Every year, 40 yard dash times are the most talked-about part of the NFL Combine. Outside of players who set records or put up amazing numbers in other Combine activities, 40 times are most utilized when evaluating someone’s Combine performance. However, do good 40 times convert to actual success at the NFL level? While there are some 40 times fraught with legend, such as Bo Jackson’s reported 4.13, there are other players who play at a speed far beyond their 40 time, such as Barry Sanders who ran a 4.37. Overall though, how do 40 times correlate to NFL success?
- The fastest 40 time on record* is a 4.22 which was run by Washington receiver John Ross III. He was drafted 9th overall in 2017 by the Bengals and now plays for the Giants. He has 733 career receiving yards and 10 career touchdowns and has been widely considered a draft bust.
- 2nd place is held by Chris Johnson, otherwise known as CJ2K, who ran a 4.24. He is one of the 8 running backs to have rushed for 2000 yards in a single season and had 6 straight seasons with over 1000 yards rushing. He had 9651 rushing yards and 55 TDs in his career, and while he may not be a Hall of Famer (although there is some dispute over that), he definitely had an amazing career.
- There is a tie for third place between Dri Archer and Jerome Mathis. They both ran a 4.26 at their combines, and both were special team players who were out of the league within 2 and 3 seasons, respectively. However it should be noted that Jerome Mathis did go to a Pro Bowl and was a First Team All-Pro in his rookie season for his returning skills.
- Another tie exists at fifth place (4.27 seconds) between 4 players but only three are worth noting: Marquise Goodwin, Stanford Routt, and Henry Ruggs III. Goodwin has been making his way around the league since 2013 when he was drafted and while he only has 2323 yards during that time, he still is in the league and to play that long is still respectable. Stanford Routt was never a Pro Bowler but played 8 years and did acquire 60 starts on pace to his 12 career interceptions and 55 pass breakups. Henry Ruggs of course is too young to look at his career but his speed helped him get picked at 12th overall.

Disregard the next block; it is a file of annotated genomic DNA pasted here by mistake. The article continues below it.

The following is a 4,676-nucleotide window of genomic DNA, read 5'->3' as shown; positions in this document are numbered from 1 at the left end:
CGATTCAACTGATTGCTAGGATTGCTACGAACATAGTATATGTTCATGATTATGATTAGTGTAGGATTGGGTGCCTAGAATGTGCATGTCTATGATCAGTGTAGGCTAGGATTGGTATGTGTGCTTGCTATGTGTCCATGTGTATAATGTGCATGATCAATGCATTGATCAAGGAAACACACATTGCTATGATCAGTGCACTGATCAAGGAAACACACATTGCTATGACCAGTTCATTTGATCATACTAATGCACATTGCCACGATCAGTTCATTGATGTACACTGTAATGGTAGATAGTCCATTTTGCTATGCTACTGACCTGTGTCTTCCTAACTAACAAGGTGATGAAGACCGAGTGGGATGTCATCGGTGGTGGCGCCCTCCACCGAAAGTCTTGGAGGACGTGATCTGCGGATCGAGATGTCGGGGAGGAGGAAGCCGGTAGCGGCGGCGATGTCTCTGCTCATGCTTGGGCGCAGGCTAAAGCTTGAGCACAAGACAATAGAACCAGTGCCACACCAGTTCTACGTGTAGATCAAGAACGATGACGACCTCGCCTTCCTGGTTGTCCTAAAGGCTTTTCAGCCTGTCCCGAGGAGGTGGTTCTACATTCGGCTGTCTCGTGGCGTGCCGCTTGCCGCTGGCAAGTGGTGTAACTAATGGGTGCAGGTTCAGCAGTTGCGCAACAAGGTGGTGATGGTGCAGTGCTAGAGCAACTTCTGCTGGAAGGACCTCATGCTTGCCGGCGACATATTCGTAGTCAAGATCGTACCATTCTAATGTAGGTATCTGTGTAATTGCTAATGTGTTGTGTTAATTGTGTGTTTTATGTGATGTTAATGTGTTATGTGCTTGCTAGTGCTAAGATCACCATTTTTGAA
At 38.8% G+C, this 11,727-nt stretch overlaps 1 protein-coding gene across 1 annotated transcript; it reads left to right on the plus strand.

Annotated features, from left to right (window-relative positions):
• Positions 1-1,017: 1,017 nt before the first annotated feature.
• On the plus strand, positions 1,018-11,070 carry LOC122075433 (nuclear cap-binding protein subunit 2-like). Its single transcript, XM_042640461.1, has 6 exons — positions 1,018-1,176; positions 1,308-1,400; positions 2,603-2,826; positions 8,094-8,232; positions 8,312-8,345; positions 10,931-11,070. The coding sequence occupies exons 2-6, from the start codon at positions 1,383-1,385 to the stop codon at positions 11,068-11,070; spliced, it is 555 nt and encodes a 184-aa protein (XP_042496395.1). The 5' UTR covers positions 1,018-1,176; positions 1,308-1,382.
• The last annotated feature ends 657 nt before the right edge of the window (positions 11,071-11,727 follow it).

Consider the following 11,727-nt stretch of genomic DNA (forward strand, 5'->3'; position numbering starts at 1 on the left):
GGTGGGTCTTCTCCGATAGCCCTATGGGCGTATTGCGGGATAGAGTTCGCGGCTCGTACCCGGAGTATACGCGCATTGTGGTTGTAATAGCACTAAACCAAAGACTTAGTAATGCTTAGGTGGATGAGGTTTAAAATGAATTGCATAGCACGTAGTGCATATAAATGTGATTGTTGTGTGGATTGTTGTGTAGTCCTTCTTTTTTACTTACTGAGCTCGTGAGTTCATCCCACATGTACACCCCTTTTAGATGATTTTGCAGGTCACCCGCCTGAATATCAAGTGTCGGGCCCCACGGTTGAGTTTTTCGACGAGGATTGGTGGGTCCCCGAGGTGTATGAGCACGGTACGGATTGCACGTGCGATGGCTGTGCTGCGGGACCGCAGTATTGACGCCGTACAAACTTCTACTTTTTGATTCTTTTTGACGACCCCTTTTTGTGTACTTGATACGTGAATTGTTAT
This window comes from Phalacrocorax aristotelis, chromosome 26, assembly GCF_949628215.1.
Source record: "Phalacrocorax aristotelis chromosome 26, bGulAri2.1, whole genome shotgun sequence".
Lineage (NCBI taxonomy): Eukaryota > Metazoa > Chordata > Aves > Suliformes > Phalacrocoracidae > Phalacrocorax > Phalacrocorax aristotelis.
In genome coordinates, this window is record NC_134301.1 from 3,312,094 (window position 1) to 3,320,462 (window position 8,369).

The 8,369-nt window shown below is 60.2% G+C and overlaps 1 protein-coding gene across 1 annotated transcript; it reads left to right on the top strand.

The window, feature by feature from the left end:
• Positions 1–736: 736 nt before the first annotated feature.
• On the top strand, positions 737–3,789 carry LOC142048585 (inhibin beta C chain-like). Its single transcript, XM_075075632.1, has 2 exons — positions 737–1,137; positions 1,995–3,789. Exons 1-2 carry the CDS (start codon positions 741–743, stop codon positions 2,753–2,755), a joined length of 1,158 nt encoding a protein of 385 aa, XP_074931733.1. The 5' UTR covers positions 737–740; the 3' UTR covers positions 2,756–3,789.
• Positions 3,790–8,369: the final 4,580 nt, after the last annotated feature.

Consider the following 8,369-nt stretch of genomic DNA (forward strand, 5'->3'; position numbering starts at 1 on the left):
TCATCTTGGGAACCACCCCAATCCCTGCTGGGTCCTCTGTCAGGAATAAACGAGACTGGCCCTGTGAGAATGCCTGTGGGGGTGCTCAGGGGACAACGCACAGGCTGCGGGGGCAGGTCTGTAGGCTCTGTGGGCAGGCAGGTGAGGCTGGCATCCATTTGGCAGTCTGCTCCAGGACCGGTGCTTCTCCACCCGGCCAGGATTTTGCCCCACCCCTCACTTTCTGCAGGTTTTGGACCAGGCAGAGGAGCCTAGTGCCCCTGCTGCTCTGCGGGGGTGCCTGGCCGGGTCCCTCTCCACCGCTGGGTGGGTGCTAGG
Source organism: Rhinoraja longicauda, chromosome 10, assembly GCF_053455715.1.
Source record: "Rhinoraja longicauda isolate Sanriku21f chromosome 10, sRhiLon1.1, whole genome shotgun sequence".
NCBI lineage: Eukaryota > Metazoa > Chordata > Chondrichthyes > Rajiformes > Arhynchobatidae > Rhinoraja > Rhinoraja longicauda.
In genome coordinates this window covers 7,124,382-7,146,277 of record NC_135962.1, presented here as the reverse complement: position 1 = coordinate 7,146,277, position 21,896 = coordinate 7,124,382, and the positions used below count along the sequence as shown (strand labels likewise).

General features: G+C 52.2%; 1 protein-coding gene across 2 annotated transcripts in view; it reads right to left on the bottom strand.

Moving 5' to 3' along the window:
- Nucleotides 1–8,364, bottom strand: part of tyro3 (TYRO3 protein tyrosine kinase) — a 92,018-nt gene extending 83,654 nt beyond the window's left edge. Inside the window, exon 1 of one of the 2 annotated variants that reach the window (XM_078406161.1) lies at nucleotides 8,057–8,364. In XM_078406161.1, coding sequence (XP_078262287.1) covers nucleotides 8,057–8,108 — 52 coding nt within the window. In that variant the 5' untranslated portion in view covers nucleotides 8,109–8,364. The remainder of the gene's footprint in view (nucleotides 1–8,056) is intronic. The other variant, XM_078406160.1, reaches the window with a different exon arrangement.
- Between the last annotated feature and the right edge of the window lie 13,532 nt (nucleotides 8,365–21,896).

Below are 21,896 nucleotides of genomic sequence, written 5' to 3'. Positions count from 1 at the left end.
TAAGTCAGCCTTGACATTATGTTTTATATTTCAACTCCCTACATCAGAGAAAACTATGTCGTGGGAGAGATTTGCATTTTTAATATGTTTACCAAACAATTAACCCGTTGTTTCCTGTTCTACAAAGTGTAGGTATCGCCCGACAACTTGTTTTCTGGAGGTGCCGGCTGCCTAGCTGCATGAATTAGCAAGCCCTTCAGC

- After these players, the only real name worth noting at 4.28 is Champ Bailey, although he shares the time with 4 other players. Champ is easily one of the best corners of our time and easily deserving of his Hall of Fame induction.
- This year Anthony Schwartz ran a 4.26 at his Pro Day so it is not on this list, however it will be interesting to track his career and see if he falls by the wayside, as many of these other speedsters did, or rises to excellence.
Some of the most famous speedsters ever in the league are noticeably absent from this list, so how well did they run at the Combine?
- Tyreek Hill ran a 4.29 at his West Alabama Pro Day, he did not participate in the NFL Combine.
- Lamar Jackson never ran a 40 time at the Combine, but allegedly ran a 4.34 in practice, which would place him one- hundredth of a second behind Michael Vick (4.33)
- Dante Hall, aka the Human Joystick, ran a 4.29 at the Combine and went on to be one of the most dominant return men of all time.
- Devin Hester, considered the best returner of all time, ran a 4.41 at his Combine.
- Barry Sanders only ran a 4.37 40 time at his Oklahoma State Pro Day.
So if there is anything to draw from the 40 yard dash it is that it’s a complete hit or miss. There is more to football than speed and even so, the 40 yard dash doesn’t always accurately represent the true speed of a player. Nonetheless, the 40 yard dash will remain one of the most utilized representations of physical prowess for players joining the NFL.